A few months later, I come out. I come out with so much force that my own body transforms within weeks into a barely recognizable version of myself. It’s as if I literally shed all the padding I’ve worn, of who I’ve tried so hard to be. In an instant, I understand. I understand why I dropped out of that memoir class. I understand why I couldn’t finish my book.

It still wasn’t time. Because I was still living it.

I couldn’t know what the book was about because it was buried too deeply in me.

And it was only then that I could finally begin again. Only after I’d given up on the whole thing. Let the writing go that had brought me as far as it could. It wasn’t a book; it was myself. And yet without the whole journey — the avoiding writing and later the deep dive into it — I would not have found my way to myself.

* * *

I am 25. I am too scared to try my hand at writing true stories. I stick to poetry, where I can swallow my voice and see it move through body or a poem, like an egg through a snake, whole. I can tell it slant, paying homage to Emily Dickinson, with whom I identify so closely that the first stanza of her poem #640 becomes an anthem of sorts:

I cannot live with You — 
It would be Life — 
And Life is over there — 
Behind the Shelf 

I fail to see the writing on the wall, the writing inside of my self-reflexive mind and hungry heart, that might have seen this anthem as something of a red flag for a woman about to be married. All I know is that some things don’t feel safe even though I can’t say why. What I am unable to see for another 11 years is that I am the unsafe thing.

* * *

There are many ways into writing memoir and some stories can’t be discovered without writing in big, looping circles. Once you open one door, there’s no telling what you’ll find — and this can feel like scary ground. At 25, I wasn’t ready. And with nearly 20 years between me now and that time, I can look back with great compassion for my younger self. I also feel that same compassion now every time I begin to write something new.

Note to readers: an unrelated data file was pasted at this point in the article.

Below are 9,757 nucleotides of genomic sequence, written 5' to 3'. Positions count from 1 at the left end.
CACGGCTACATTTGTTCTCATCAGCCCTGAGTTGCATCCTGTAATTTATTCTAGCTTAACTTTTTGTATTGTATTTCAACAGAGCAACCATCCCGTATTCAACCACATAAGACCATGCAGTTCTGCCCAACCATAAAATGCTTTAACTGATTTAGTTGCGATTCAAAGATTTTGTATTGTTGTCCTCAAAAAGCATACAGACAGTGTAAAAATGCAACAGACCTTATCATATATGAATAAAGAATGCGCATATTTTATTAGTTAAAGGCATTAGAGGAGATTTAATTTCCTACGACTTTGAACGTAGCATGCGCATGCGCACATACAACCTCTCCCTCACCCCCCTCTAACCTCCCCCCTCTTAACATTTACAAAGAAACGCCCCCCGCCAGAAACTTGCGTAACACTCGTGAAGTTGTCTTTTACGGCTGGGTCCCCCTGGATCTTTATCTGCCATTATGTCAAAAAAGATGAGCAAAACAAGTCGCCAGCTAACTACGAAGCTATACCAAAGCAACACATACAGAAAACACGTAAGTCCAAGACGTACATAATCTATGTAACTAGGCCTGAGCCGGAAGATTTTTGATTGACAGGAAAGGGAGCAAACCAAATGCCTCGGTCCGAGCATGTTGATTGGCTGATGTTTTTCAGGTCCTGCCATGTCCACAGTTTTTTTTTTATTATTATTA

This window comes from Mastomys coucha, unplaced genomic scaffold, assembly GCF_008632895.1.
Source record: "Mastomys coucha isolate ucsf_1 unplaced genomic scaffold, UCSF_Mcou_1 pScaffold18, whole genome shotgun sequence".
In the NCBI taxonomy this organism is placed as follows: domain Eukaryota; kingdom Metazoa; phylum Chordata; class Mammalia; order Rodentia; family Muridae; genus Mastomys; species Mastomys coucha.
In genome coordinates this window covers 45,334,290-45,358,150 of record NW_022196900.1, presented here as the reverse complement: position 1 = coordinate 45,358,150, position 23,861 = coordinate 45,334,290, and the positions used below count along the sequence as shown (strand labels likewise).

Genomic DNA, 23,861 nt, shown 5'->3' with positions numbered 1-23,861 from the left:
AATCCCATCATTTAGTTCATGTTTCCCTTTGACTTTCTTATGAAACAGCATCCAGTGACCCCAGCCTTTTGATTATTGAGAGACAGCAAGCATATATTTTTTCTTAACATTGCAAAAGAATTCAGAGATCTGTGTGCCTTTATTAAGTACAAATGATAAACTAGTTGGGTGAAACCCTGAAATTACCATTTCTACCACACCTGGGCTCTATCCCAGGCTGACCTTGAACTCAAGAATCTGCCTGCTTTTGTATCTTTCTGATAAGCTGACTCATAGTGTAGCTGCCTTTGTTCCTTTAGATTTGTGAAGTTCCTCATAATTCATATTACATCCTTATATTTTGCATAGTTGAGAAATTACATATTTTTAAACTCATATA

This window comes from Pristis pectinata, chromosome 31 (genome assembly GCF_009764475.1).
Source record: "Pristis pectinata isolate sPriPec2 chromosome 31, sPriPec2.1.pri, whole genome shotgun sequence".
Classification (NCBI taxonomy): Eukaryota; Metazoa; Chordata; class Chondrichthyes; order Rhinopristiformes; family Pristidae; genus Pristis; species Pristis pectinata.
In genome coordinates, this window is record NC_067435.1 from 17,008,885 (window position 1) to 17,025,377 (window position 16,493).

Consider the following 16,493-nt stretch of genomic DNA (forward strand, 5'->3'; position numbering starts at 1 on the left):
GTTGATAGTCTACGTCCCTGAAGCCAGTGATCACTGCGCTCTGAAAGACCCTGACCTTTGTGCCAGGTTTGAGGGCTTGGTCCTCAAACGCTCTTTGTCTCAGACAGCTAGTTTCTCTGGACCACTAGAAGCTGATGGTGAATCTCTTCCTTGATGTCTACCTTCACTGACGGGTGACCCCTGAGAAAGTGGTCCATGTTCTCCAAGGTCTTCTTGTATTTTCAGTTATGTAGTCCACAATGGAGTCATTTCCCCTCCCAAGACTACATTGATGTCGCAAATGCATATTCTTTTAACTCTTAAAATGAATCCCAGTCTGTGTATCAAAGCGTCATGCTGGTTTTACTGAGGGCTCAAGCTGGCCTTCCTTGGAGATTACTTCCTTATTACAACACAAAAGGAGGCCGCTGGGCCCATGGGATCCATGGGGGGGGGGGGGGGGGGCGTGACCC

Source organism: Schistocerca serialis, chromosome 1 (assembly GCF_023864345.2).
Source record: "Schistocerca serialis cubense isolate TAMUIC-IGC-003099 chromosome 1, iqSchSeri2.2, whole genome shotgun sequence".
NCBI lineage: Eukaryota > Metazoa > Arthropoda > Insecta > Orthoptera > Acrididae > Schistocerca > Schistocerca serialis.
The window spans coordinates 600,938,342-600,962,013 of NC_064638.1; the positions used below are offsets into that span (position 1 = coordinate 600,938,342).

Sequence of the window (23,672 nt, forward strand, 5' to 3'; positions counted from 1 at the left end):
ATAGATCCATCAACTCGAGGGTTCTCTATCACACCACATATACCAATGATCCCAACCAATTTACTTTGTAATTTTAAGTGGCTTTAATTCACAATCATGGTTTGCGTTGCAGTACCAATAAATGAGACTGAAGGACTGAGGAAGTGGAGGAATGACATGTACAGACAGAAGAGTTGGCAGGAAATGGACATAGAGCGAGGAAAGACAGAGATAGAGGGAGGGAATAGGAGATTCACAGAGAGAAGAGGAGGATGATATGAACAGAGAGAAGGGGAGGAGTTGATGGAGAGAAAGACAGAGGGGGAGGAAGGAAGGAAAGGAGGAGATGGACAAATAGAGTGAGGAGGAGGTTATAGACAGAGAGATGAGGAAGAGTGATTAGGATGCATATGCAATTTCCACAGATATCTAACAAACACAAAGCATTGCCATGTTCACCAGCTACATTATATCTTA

When you sign up for the Mini Memoirs group (March 5-26), you might feel nervous.  Maybe you’re not sure what memory or moment in time you want to write about — or maybe you know exactly which one and yikes, this is a first. Maybe you worry you won’t be a good enough writer. (This fear was undoubtedly another reason why I dropped out of that class back in 1999.)

Here’s what I will tell you about this group:

It’s limited to 12 participants. Prompts are three days a week, to give you some breathing room on either side of each. And each prompt asks that you sit and write for just 10 minutes without stopping. It might not sound like much, and on the one hand, it isn’t. It’s manageable, no matter how busy you are. On the other hand, it is so much more than you think, in terms of just how much we can access and write in so short a time. I’ve seen the power of this over and over now for the past three years, and it never ceases to me how much beautiful and true writing can emerge with such seemingly simple and short assignments. I’ve moved through this series of prompts several times, learning more about myself at ages 9, 16, and 38 along the way.

You do not have to know in advance what you want to write.

Last but not least: This is safe and brave space, confidential and contained. What happens in the group stays in the group. Whether you’re writing to heal, explore your past, or generate new material for an essay or book, you will be welcomed, witnessed, and cheered on — by me and your fellow mini memoirists.

Is it time to plant and water those seedlings?

If you have questions about this (or any other) group, or if you want to set up a payment plan, just contact me and we can chat. Learn more about the group here, or register for your spot below. I can’t wait to write with you.


Choose one:



Rose

Revealing the Magnificent Mural


In the shower this morning, I was noticing how the “shoulds” have a way of creeping and covering up my sense of clarity and purpose, like overgrown ivy on a beautiful mural.